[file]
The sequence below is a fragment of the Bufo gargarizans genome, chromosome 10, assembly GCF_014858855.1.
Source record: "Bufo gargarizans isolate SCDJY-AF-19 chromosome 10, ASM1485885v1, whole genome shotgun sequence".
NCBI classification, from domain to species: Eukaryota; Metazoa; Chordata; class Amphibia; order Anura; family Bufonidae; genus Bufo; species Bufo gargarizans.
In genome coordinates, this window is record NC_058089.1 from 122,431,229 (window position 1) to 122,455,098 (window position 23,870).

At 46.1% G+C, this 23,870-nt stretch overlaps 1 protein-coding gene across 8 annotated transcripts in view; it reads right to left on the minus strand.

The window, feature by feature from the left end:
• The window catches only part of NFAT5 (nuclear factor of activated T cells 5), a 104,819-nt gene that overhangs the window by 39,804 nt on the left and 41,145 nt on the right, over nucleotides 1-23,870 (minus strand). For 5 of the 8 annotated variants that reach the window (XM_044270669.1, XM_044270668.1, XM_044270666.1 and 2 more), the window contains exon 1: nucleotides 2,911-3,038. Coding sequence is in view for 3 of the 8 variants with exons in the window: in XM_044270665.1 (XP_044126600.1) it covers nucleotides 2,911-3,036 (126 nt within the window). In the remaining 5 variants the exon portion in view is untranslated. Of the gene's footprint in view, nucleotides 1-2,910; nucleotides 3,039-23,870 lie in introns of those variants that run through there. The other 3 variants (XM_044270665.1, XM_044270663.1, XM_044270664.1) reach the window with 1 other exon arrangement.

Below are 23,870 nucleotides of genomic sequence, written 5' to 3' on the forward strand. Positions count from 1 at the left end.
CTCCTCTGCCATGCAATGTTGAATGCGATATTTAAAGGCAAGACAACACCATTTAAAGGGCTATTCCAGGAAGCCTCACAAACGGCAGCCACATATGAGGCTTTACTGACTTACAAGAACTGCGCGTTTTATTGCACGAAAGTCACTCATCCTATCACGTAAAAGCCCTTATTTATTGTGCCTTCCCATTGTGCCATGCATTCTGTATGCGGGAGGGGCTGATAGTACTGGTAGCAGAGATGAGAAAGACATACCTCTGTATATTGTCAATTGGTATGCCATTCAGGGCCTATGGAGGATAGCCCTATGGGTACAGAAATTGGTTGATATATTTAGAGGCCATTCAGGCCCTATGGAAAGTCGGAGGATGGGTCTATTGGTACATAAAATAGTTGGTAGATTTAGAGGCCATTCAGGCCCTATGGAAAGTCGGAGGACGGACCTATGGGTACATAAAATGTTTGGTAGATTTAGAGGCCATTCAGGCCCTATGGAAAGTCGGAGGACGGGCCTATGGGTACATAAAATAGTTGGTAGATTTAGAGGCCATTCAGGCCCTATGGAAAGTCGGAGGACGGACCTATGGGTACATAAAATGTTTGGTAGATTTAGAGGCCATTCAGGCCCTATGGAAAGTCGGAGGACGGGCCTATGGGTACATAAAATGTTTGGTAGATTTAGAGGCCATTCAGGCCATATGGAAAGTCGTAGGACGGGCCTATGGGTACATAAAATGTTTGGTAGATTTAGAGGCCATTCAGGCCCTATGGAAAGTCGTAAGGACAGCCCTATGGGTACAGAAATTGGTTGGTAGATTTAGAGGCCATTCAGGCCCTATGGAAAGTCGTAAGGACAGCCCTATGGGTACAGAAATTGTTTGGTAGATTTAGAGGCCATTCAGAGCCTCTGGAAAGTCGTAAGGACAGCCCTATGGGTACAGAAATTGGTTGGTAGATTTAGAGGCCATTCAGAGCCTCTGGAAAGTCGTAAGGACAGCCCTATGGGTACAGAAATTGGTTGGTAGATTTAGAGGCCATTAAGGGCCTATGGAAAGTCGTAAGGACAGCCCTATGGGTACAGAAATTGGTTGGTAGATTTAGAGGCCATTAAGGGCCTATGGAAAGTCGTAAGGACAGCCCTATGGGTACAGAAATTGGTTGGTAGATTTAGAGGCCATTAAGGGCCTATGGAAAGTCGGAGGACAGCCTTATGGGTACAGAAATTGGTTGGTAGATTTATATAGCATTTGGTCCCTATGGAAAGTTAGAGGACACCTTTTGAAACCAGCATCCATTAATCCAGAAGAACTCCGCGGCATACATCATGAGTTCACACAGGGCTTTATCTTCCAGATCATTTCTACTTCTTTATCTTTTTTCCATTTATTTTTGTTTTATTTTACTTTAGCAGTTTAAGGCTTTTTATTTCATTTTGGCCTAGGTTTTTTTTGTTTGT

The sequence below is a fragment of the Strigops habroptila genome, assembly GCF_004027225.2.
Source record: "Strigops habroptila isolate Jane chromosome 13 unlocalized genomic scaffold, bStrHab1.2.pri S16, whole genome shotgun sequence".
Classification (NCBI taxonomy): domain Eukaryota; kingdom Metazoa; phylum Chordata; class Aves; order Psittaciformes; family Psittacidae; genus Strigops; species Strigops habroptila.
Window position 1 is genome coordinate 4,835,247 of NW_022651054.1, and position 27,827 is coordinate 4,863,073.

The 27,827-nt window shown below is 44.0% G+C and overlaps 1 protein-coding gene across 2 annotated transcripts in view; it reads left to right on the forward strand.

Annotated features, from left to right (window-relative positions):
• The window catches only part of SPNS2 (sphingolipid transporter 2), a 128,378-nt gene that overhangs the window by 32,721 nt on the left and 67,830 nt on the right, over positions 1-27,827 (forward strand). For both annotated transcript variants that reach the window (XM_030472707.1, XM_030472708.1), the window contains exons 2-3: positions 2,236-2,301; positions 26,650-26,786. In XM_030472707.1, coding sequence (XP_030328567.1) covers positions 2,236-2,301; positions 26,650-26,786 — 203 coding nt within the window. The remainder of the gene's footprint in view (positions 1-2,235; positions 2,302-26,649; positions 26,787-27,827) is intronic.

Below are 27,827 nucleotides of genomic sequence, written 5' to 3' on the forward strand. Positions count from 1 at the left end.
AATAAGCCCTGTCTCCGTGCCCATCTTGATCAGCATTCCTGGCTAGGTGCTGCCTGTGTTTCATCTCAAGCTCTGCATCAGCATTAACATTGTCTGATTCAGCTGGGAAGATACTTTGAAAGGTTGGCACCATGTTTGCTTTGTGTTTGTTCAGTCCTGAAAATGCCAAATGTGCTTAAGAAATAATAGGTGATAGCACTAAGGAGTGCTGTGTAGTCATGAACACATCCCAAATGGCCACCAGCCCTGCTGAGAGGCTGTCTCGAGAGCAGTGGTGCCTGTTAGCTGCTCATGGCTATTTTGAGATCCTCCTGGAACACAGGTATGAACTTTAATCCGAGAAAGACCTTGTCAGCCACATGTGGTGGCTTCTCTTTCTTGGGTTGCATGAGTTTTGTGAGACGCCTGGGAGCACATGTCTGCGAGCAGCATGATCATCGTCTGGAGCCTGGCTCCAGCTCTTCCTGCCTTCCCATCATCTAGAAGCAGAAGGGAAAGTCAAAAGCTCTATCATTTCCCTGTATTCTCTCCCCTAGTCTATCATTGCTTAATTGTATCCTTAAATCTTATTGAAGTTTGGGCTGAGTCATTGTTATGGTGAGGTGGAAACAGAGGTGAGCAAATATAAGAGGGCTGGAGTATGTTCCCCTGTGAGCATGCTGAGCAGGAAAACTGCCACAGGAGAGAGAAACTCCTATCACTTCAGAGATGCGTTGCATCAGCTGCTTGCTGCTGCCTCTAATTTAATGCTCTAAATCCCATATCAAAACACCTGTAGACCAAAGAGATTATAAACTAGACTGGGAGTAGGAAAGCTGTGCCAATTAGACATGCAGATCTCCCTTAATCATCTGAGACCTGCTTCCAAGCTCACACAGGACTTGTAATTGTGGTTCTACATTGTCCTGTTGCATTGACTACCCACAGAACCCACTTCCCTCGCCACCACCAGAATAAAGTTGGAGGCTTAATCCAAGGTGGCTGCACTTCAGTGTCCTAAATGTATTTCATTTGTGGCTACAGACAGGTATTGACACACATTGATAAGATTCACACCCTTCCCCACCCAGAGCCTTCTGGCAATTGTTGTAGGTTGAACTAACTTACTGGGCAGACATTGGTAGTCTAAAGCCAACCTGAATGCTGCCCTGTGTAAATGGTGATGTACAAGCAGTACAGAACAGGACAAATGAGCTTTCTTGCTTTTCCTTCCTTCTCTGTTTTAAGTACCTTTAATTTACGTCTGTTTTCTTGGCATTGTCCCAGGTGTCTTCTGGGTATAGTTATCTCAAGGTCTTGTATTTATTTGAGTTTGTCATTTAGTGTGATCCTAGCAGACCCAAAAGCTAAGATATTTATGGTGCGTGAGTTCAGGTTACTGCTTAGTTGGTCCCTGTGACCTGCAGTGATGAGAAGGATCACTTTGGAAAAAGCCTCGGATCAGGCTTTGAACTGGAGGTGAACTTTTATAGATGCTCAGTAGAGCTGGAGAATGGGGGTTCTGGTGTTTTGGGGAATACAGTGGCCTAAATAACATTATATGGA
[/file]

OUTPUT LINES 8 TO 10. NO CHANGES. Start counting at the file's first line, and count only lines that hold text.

Below are 23,870 nucleotides of genomic sequence, written 5' to 3' on the forward strand. Positions count from 1 at the left end.
CTCCTCTGCCATGCAATGTTGAATGCGATATTTAAAGGCAAGACAACACCATTTAAAGGGCTATTCCAGGAAGCCTCACAAACGGCAGCCACATATGAGGCTTTACTGACTTACAAGAACTGCGCGTTTTATTGCACGAAAGTCACTCATCCTATCACGTAAAAGCCCTTATTTATTGTGCCTTCCCATTGTGCCATGCATTCTGTATGCGGGAGGGGCTGATAGTACTGGTAGCAGAGATGAGAAAGACATACCTCTGTATATTGTCAATTGGTATGCCATTCAGGGCCTATGGAGGATAGCCCTATGGGTACAGAAATTGGTTGATATATTTAGAGGCCATTCAGGCCCTATGGAAAGTCGGAGGATGGGTCTATTGGTACATAAAATAGTTGGTAGATTTAGAGGCCATTCAGGCCCTATGGAAAGTCGGAGGACGGACCTATGGGTACATAAAATGTTTGGTAGATTTAGAGGCCATTCAGGCCCTATGGAAAGTCGGAGGACGGGCCTATGGGTACATAAAATAGTTGGTAGATTTAGAGGCCATTCAGGCCCTATGGAAAGTCGGAGGACGGACCTATGGGTACATAAAATGTTTGGTAGATTTAGAGGCCATTCAGGCCCTATGGAAAGTCGGAGGACGGGCCTATGGGTACATAAAATGTTTGGTAGATTTAGAGGCCATTCAGGCCATATGGAAAGTCGTAGGACGGGCCTATGGGTACATAAAATGTTTGGTAGATTTAGAGGCCATTCAGGCCCTATGGAAAGTCGTAAGGACAGCCCTATGGGTACAGAAATTGGTTGGTAGATTTAGAGGCCATTCAGGCCCTATGGAAAGTCGTAAGGACAGCCCTATGGGTACAGAAATTGTTTGGTAGATTTAGAGGCCATTCAGAGCCTCTGGAAAGTCGTAAGGACAGCCCTATGGGTACAGAAATTGGTTGGTAGATTTAGAGGCCATTCAGAGCCTCTGGAAAGTCGTAAGGACAGCCCTATGGGTACAGAAATTGGTTGGTAGATTTAGAGGCCATTAAGGGCCTATGGAAAGTCGTAAGGACAGCCCTATGGGTACAGAAATTGGTTGGTAGATTTAGAGGCCATTAAGGGCCTATGGAAAGTCGTAAGGACAGCCCTATGGGTACAGAAATTGGTTGGTAGATTTAGAGGCCATTAAGGGCCTATGGAAAGTCGGAGGACAGCCTTATGGGTACAGAAATTGGTTGGTAGATTTATATAGCATTTGGTCCCTATGGAAAGTTAGAGGACACCTTTTGAAACCAGCATCCATTAATCCAGAAGAACTCCGCGGCATACATCATGAGTTCACACAGGGCTTTATCTTCCAGATCATTTCTACTTCTTTATCTTTTTTCCATTTATTTTTGTTTTATTTTACTTTAGCAGTTTAAGGCTTTTTATTTCATTTTGGCCTAGGTTTTTTTTGTTTGT

The sequence below is a fragment of the Strigops habroptila genome, assembly GCF_004027225.2.